How Best To Use The Target Tracker In Scrivener

How to Compile a kindle ebook in scrivener  ‘A Journey of a thousand miles begins with a single step,’ – Lao-Tzu

Word targets are the life-blood of the full-time writer. A novel is a big piece of work and if your only milestone is the completion of it, then you’re going to get lost up your own fountain pen. The only sensible way to track progress is by setting yourself a daily word target and, as usual, Scrivener provides the perfect tool.

Like most writers, I have struggled with the concept of word targets. You come to writing with delusions of sitting outside French cafes with a Gitane in one hand and a Creme de Menthe in the other, waxing lyrically about the hem of an exotic ladies dress and life waits patiently until you have finished your musings… or was that just me? Anyway, reality is seldom as exciting as our dreams.

I started writing with an expectation of being able to write a whole book  in a month. That then changed to 6-weeks and then 2 months, and so on. Writing is an art form like no other. If you’re a painter then you finish a picture, the canvas stays the same size throughout and you just add flourishes to it. Writing is about the nitty-gritty of getting words down on paper, if you get enough words down then you end up with a book. But first thing’s first, you have to get the words down on paper.

You need to be able to set yourself a word target everyday if you can. It has to be low enough that it won’t get in the way of your life otherwise you won’t stick to it, but it has to be high enough that you get through your book within this lifetime. I’ve played around with a number of aspirational targets but I’ve found that 2,000 words is my personal sweet spot. (In this post I calculate the optimal word targets for you)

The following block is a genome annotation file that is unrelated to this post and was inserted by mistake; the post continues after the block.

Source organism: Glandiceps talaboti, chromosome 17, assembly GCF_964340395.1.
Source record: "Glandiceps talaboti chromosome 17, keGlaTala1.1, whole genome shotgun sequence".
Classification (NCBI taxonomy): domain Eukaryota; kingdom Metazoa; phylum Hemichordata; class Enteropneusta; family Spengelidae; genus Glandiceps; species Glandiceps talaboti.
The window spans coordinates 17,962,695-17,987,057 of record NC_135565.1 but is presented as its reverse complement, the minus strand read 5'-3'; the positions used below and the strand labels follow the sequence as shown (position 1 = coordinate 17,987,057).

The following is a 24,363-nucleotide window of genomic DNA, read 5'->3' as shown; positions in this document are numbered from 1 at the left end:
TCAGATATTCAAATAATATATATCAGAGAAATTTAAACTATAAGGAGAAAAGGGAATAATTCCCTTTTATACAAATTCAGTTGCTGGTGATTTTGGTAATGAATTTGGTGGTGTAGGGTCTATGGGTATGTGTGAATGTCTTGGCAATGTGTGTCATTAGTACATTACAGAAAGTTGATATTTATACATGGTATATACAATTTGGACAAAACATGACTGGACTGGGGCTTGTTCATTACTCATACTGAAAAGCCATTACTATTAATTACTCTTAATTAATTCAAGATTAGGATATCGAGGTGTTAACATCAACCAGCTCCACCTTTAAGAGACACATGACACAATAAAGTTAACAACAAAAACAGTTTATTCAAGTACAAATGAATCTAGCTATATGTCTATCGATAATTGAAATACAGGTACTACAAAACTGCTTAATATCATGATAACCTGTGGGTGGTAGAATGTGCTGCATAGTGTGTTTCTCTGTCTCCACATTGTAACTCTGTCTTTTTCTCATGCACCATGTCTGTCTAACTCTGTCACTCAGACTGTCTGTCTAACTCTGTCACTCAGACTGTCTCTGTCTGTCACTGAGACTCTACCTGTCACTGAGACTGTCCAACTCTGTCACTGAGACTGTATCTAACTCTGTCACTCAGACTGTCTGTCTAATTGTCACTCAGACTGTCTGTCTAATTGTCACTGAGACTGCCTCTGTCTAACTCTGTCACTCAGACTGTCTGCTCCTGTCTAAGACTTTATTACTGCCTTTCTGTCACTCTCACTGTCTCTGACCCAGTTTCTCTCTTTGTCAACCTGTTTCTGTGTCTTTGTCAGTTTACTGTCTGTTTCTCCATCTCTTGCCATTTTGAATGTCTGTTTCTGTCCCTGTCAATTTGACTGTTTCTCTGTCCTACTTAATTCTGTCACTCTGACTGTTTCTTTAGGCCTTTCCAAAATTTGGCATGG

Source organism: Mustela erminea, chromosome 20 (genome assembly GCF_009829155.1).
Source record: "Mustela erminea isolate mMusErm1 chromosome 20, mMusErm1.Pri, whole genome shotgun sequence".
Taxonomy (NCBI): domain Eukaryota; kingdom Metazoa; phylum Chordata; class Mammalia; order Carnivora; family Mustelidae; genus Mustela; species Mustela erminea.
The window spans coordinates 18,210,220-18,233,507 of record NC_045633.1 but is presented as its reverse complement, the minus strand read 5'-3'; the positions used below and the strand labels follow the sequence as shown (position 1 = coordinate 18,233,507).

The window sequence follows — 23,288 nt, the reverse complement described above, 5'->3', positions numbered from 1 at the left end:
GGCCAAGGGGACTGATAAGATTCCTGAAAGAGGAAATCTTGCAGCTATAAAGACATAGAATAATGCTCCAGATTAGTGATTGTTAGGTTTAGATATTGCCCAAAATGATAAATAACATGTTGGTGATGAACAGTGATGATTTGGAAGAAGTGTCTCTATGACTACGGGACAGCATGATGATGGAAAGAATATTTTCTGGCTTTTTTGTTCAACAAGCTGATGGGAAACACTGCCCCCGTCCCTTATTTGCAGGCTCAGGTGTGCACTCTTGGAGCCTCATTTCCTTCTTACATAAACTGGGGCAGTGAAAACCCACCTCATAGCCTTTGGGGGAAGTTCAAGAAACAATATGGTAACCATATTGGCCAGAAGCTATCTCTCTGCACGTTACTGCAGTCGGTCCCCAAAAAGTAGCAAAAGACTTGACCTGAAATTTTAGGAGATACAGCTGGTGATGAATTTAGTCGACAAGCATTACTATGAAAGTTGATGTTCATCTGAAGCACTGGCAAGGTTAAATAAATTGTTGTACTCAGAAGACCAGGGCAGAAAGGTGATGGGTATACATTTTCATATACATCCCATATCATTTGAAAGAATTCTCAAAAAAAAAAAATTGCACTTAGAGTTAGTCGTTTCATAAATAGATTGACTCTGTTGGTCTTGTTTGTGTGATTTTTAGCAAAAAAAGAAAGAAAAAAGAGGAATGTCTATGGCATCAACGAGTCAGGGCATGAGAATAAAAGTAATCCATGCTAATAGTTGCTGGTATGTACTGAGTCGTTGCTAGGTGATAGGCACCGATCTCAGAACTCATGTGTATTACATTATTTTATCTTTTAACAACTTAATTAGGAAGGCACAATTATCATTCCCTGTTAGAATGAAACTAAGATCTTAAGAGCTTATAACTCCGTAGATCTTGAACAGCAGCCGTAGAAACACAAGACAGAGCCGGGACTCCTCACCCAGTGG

Writing is a manual job and for this you need a toolbox, fortunately Scrivener is like a B&Q Depot for writers. Now the target is working well for me, I’ve started using the target tracker in Scrivener. Here’s how you do it:

  1. In the Project menu at the top, select ‘Show Project Targets’
  2. Within here you can edit the manuscript target or the session target, or both.
  3. Once you have applied your target, keep the box open and click on the ‘full screen composition’ mode.
  4. It keeps the box open and you can move it to a place that does not distract you.
  5. The bars then change colour the closer you get to your target.

Another target you can set is in the document/chapter/page, one of the text files on the left hand side.

  1.  For this, click on the target in the bottom right-hand corner of the screen.
  2. Set your target.
  3. An indicator will now show at the bottom of the document, again changing colour the closer you get.

I tend not to use this one because I find it hard to know how long a chapter’s going to be at the beginning.

Sticking to word targets will make you a more prolific writer. It will keep you focussed and it will edge you ever nearer to achieving your goal. 

Has anyone else found the word target tool working for them?